No. 16 (2019): Unpacking Political Agency: Equality, Vulnerability, Discrimination
Section 2. Political Agency and Migration

The Metamorphosis of Aliens into Political Agents

Elettra Repetto
Central European University, Budapest
Published September 10, 2019
  • migration,
  • political participation,
  • human rights
How to Cite
Repetto, E. (2019). The Metamorphosis of Aliens into Political Agents. Phenomenology and Mind, (16), 68-77.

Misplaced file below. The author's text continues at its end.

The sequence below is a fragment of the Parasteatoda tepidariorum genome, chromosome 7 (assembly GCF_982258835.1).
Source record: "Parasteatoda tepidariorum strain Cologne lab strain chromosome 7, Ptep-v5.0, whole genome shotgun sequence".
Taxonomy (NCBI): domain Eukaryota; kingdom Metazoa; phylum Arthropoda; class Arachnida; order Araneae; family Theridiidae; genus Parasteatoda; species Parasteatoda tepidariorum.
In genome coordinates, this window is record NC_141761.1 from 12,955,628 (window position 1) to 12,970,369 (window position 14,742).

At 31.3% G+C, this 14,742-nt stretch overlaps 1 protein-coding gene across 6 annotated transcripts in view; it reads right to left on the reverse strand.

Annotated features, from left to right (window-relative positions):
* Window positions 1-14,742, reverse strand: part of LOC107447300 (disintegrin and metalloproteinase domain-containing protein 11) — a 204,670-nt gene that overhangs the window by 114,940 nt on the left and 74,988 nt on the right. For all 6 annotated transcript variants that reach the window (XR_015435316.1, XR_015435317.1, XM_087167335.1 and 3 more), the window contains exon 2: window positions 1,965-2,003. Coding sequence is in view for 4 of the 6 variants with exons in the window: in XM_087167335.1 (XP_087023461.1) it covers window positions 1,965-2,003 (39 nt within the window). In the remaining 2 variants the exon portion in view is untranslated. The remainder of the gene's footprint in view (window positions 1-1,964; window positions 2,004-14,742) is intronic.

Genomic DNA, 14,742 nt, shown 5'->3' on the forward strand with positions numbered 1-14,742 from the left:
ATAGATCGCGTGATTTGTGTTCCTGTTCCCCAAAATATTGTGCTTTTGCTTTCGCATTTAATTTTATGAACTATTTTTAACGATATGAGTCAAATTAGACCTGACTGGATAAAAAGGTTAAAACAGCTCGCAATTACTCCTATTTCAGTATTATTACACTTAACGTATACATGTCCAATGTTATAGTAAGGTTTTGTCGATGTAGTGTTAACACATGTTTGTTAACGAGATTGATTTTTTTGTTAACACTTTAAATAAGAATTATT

Considering being political not as a status, but rather as an act that demands both capacity and action as its necessary conditions, I see being a political agent not as a permanent condition, but rather in a twofold dimension of potentiality and actuality. Moreover, I contend that the right to vote is not a necessary, nor a sufficient condition for being a political actor, although such a right can enhance our possibilities of having a say, augmenting one’s degree of political agency. This means that those individuals who are deprived of the right to vote, undocumented migrants in particular, can nonetheless be political agents in the polity. Indeed, notwithstanding the importance attached to the right to vote and to citizenship as fundamental for political participation, I claim that undocumented migrants are political although lacking the legal voting means of participation. Although much of the debate around migrants’ political participation has centred around the extension of the right to vote to migrants, there are in fact other rights that require attention. Moreover, even if we consider the right to vote as essential to protect people from abuses granting them a say within the polity, the arguments that have been proposed fail when it comes to recognize the rights and the political agency of undocumented migrants. In my understanding, migrants become political agents by their very same acting in the city, deserving to be heard and let free to express themselves in voicing their claims as subjects of justice, autonomous individuals, final units of our moral concern.


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